Jane Godall, a name known for her dedication to primates and conservation of wildlife. She chose a life far away from the city. She chose having a life not of material things. This choice made her an inspiration to a lot of people. What she did was hard and the fact that she’s a woman. Take a look at the journey of this amazing woman and how she changed the world of anthropology and wildlife.
She was born Dame Jane Morris Goodall on the 3 of April 1934 in the city of London. As a young girl she had a life-like chimpanzee toy named Jubilee and that was her interest on animals began. Her father was an engineer and her mother was a novelist. She started observing animals at a young age. There was this one time she had spent five hours in a hen-house so that she could see how they lay eggs. When she turned ten years old, she dreamt of going to Africa and live with the animals. Her mother encouraged her to follow her dreams but her parents got divorced. She moved with her mother to Bournemouth, UK. She pursued a doctorate in ethology in 1965 from Cambridge University. Her first study of the chimpanzee happened in Gombe Stream National Park in Tanzania. This was set by Louis Leakey also an anthropologist. Since her passion is on animals she continued her journey to Africa specifically a farm in the highlands of Kenya and the year was 1957. She married twice first was on 1964 to a wildlife photographer and then on 1975 to a Member of Parliament and director of National Parks.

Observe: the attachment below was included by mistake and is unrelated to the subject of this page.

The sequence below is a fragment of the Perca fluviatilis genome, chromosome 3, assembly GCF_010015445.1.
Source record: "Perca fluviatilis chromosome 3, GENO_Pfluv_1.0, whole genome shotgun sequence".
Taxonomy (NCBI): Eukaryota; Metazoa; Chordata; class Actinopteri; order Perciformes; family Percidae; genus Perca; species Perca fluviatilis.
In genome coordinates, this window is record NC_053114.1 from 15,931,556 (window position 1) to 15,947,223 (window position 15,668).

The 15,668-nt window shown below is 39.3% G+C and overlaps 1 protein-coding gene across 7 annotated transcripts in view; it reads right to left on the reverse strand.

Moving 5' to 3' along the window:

The highlight of her life was in Gombe Stream National Park, Tanzania in 1960, where she studied chimpanzees’ social and family life. She had a way of observing them instead of the traditional way of giving them numbers. She gave them names which it is not so normal that time. They were not supposed to be attached to the subjects. She also observed them through their personalities. She concluded that even chimpanzees were capable of thinking and can feel emotions just like humans. She had observed that they are capable of loving and has affectionate bonds just like how family members and community does. These evidences that are similar between humans and chimpanzees implied that they are not only genetically similar but also emotionally and socially.
One of her greatest accomplishment was being accepted into the chimpanzee society for 22 months. A high ranking female bonded with her and eventually other members accepted her too.
She was able to establish her Jane Godall Institute on 1977. This was for the Gombe research and also to protect chimpanzees and their homes. This was recognized around the world and got established to nineteen offices around the world. She’s still devoted to the Institute until now, travelling 300 days a year to share talks to conventions and seminars. She’s also an animal welfare activist for Advocates for Animals, an organization against the use of animals in laboratories, zoos, farm and sports.
She really redefined how people should look on the relationship of man, primates and animals. She is an example of true hero that must be admired.